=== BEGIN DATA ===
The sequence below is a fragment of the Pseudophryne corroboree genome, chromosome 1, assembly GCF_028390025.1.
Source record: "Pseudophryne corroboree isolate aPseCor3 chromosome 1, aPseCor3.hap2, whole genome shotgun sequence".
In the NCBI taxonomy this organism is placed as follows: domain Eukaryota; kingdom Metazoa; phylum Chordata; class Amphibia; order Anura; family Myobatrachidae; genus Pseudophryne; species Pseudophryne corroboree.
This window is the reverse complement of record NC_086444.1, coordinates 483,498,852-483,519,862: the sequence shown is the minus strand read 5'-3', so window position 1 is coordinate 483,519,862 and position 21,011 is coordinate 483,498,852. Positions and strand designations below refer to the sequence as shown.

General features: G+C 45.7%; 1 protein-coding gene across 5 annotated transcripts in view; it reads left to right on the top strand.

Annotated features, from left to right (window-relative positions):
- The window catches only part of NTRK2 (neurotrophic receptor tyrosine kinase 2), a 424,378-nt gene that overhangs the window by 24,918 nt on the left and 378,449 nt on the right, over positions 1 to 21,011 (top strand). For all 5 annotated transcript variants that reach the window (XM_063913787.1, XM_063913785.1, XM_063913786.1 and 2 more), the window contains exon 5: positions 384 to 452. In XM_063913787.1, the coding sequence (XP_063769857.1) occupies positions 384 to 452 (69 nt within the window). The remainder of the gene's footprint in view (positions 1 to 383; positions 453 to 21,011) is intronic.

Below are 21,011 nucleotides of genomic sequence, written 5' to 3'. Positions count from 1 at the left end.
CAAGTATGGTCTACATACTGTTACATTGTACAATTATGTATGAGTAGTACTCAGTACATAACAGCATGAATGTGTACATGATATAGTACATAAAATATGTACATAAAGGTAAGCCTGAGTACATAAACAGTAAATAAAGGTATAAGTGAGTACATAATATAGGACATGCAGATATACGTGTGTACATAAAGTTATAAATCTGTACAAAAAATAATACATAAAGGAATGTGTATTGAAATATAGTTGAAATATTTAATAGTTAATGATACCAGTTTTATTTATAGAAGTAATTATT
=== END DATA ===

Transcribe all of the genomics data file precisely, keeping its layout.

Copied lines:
The sequence below is a fragment of the Pseudophryne corroboree genome, chromosome 1, assembly GCF_028390025.1.
Source record: "Pseudophryne corroboree isolate aPseCor3 chromosome 1, aPseCor3.hap2, whole genome shotgun sequence".
In the NCBI taxonomy this organism is placed as follows: domain Eukaryota; kingdom Metazoa; phylum Chordata; class Amphibia; order Anura; family Myobatrachidae; genus Pseudophryne; species Pseudophryne corroboree.
This window is the reverse complement of record NC_086444.1, coordinates 483,498,852-483,519,862: the sequence shown is the minus strand read 5'-3', so window position 1 is coordinate 483,519,862 and position 21,011 is coordinate 483,498,852. Positions and strand designations below refer to the sequence as shown.

General features: G+C 45.7%; 1 protein-coding gene across 5 annotated transcripts in view; it reads left to right on the top strand.

Annotated features, from left to right (window-relative positions):
- The window catches only part of NTRK2 (neurotrophic receptor tyrosine kinase 2), a 424,378-nt gene that overhangs the window by 24,918 nt on the left and 378,449 nt on the right, over positions 1 to 21,011 (top strand). For all 5 annotated transcript variants that reach the window (XM_063913787.1, XM_063913785.1, XM_063913786.1 and 2 more), the window contains exon 5: positions 384 to 452. In XM_063913787.1, the coding sequence (XP_063769857.1) occupies positions 384 to 452 (69 nt within the window). The remainder of the gene's footprint in view (positions 1 to 383; positions 453 to 21,011) is intronic.

Below are 21,011 nucleotides of genomic sequence, written 5' to 3'. Positions count from 1 at the left end.
CAAGTATGGTCTACATACTGTTACATTGTACAATTATGTATGAGTAGTACTCAGTACATAACAGCATGAATGTGTACATGATATAGTACATAAAATATGTACATAAAGGTAAGCCTGAGTACATAAACAGTAAATAAAGGTATAAGTGAGTACATAATATAGGACATGCAGATATACGTGTGTACATAAAGTTATAAATCTGTACAAAAAATAATACATAAAGGAATGTGTATTGAAATATAGTTGAAATATTTAATAGTTAATGATACCAGTTTTATTTATAGAAGTAATTATT